As we’ve written a number of times, the Trump administration appears to to be about to announce a virtual ban on bump fire stocks. If the rule they’ve published is adopted, the stocks will be considered the equivalent of machine guns and fall under NFA regulation, (months-long permission requests and a $200 tax stamp). And anyone who owns one will have to turn theirs in or destroy it.
The fact that bump fire stocks are perfectly legal under current law — that’s why the ATF approved them in the first place — doesn’t seem to matter much to the commander-in-chief. He apparently sees this as an easy PR move that won’t affect many gun owners while being a sop to the #gunsense crowd (as if that will change their minds about him).
We’ve also pointed out that re-regulating a perfectly legal gun accessory by regulatory fiat for political reasons is a supremely dangerous idea. One that is almost sure to come back and bite gun owners down the road when a less gun-friendly administration is in power.
As reason.com points out even some of our most rabid gun-grabbers knew they couldn’t legally ban bump stocks:
The Obama administration affirmed the legality of bump stocks on three different occasions: once in 2010, again in 2012, and once more in 2013.
As Sen. Diane Feinstein (D–Calif.) said in a February statement: The ATF “currently lacks authority under the law to ban bump stocks.”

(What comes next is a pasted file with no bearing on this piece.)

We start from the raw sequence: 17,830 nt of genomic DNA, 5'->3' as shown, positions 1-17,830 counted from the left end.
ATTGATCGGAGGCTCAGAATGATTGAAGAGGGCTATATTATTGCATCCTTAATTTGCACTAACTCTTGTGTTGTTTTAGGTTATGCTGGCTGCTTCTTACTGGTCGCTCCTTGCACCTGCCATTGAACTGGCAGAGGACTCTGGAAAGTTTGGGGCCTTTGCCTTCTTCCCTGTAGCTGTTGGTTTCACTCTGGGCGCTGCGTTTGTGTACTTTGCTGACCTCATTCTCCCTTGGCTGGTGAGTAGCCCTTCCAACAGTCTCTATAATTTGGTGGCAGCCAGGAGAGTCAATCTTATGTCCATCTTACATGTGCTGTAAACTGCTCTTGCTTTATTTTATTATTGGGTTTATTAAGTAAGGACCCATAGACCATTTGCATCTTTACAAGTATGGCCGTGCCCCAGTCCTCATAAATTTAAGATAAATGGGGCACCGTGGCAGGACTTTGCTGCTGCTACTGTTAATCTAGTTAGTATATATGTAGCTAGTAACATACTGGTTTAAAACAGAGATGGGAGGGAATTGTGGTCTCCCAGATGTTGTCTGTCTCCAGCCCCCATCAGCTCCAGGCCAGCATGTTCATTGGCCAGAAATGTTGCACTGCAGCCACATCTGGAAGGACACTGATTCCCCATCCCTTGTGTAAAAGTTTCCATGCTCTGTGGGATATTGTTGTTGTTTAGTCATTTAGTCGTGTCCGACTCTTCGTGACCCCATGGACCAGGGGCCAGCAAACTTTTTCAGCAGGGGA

In addition to being legally questionable, a bump stock ban probably wouldn’t do very much. No mass shooters before or after Las Vegas have used bump stocks to carry out their massacres. Even in Las Vegas, the death toll wasn’t necessarily higher because the shooter used one.
When your application of gun laws is less legally defensible than the Obama administration’s, you know you’re doing it wrong. Or you certainly should.
Most gun enthusiasts have little need for bump stocks. So they’re a relatively easy target for those who want more gun control, and a relatively easy sacrifice for gun rights advocates. Hence the reportedly pending ban. As (Christian) Britschgi argued in October 2017: “Banning bump stocks is something that can be done without pissing too many people off, placating the crowd that after every shooting in America screams for somebody to do something.”
That’s no doubt the Trump administration’s calculation here. But legality aside, a bump stock ban would also be an extraordinarily bad political move. The Civilian Disarmament Industrial Complex, by its very nature, can never be satisfied or placated. Trump will get precisely zero credit beyond perhaps a single news cycle for a ban. The gun-grabbing crowd and their media cheering section will then pick up right where they left off on their long march toward their ultimate goal of disarming all Americans.
On the other side of the ledger, a bump stock ban will be a very effective way of angering some of the President’s hardest-core supporters…gun owners and Second Amendment advocates.
Those who own bump fire stocks won’t appreciate being given the choice of destroying their property, turning it in (with no compensation), or becoming felons. And knowledgeable gun owners will understand that while bump stocks may be mostly “range toys,” this won’t end here. Any capitulation on the part of someone the NRA worked so hard to put in office will only diminish his support among a significant constituency he’ll need in 2020.
In short, re-regulating bump fire stocks would be a huge political blunder and — without a successful court challenge — would put Americans’ gun rights at greater risk in the future.